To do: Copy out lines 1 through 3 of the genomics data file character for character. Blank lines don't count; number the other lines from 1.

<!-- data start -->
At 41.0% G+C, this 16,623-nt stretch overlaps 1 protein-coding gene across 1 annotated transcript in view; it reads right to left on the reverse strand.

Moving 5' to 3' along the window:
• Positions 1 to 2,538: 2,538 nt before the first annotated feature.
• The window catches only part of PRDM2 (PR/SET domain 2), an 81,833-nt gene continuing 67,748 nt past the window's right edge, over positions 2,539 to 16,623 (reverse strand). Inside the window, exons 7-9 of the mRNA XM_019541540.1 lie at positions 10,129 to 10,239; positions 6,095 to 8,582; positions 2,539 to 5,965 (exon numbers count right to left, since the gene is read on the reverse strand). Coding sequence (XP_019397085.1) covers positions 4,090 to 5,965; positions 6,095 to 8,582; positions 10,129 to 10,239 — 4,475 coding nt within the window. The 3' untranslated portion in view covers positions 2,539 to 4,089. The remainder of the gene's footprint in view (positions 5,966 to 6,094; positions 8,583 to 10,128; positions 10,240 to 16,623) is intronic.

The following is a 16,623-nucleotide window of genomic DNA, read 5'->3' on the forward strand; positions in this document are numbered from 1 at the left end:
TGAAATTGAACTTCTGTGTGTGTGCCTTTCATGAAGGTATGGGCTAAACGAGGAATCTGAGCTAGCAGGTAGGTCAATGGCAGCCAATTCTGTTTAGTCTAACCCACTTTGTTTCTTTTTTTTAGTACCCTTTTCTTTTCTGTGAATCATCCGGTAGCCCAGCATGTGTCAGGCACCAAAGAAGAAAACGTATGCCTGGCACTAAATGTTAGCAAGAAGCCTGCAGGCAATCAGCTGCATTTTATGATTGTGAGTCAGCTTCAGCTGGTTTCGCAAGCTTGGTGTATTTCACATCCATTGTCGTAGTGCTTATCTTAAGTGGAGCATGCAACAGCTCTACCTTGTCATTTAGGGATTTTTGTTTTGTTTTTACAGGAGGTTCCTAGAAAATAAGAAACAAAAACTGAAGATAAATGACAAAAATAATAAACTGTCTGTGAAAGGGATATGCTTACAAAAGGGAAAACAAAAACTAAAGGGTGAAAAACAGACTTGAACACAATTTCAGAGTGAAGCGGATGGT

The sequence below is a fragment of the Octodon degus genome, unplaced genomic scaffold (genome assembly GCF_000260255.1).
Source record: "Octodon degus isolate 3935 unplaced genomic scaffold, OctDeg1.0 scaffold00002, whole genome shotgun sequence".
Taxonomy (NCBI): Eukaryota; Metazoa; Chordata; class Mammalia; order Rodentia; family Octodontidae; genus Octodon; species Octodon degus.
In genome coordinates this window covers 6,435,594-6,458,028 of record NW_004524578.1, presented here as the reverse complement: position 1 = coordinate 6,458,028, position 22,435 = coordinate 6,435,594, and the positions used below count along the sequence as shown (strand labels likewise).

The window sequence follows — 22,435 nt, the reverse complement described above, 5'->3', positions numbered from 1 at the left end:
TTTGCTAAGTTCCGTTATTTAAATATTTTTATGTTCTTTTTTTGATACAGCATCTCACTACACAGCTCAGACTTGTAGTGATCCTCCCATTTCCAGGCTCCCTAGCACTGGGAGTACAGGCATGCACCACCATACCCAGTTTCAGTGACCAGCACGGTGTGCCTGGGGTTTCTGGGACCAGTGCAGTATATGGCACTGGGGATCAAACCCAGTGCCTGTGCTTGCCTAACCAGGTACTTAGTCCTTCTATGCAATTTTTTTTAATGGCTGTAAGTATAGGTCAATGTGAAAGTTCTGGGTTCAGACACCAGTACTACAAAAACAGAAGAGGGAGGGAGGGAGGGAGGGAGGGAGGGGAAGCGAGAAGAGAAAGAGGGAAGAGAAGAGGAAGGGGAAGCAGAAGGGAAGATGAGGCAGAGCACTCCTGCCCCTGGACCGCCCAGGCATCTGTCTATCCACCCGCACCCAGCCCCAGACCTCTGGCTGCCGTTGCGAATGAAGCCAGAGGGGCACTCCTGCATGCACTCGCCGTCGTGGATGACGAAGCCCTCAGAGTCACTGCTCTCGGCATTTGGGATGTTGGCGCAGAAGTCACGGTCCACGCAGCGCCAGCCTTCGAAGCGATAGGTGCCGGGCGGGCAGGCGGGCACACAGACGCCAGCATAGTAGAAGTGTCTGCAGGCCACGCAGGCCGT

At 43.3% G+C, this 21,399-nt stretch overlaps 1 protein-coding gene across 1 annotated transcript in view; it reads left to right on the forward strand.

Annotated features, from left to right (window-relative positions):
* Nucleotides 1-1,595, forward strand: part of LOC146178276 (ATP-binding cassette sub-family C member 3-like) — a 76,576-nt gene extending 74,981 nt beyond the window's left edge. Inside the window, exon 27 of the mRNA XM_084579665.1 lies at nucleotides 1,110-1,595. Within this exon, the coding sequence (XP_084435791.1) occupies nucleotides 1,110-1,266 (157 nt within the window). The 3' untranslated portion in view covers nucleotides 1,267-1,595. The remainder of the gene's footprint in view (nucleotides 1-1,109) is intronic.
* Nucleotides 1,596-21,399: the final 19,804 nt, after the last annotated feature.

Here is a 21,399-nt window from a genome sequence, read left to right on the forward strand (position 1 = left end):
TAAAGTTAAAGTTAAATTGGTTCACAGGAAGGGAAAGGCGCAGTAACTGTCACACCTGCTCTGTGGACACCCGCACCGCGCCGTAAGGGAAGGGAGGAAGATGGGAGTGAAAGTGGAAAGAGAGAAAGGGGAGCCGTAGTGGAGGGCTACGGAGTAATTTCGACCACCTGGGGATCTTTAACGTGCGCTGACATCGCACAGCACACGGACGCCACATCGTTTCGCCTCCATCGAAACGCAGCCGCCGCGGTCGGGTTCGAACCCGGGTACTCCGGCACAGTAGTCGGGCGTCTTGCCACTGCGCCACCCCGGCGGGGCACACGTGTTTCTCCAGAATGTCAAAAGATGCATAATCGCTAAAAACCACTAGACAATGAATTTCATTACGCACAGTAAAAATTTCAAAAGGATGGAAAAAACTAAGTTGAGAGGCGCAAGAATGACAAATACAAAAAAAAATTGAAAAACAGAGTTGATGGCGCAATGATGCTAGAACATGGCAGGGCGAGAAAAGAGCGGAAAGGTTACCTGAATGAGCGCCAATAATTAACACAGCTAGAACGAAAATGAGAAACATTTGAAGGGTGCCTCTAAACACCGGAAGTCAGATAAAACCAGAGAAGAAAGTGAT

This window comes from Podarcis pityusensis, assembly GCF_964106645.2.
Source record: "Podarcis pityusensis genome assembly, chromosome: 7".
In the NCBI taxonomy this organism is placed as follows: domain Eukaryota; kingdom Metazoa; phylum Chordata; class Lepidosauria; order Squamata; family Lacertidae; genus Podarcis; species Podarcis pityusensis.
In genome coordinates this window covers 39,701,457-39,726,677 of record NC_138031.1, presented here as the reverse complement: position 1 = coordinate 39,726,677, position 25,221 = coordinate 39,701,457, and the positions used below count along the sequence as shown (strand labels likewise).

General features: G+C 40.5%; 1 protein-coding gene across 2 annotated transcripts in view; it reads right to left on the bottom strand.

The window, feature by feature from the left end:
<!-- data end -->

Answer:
At 41.0% G+C, this 16,623-nt stretch overlaps 1 protein-coding gene across 1 annotated transcript in view; it reads right to left on the reverse strand.

Moving 5' to 3' along the window:
• Positions 1 to 2,538: 2,538 nt before the first annotated feature.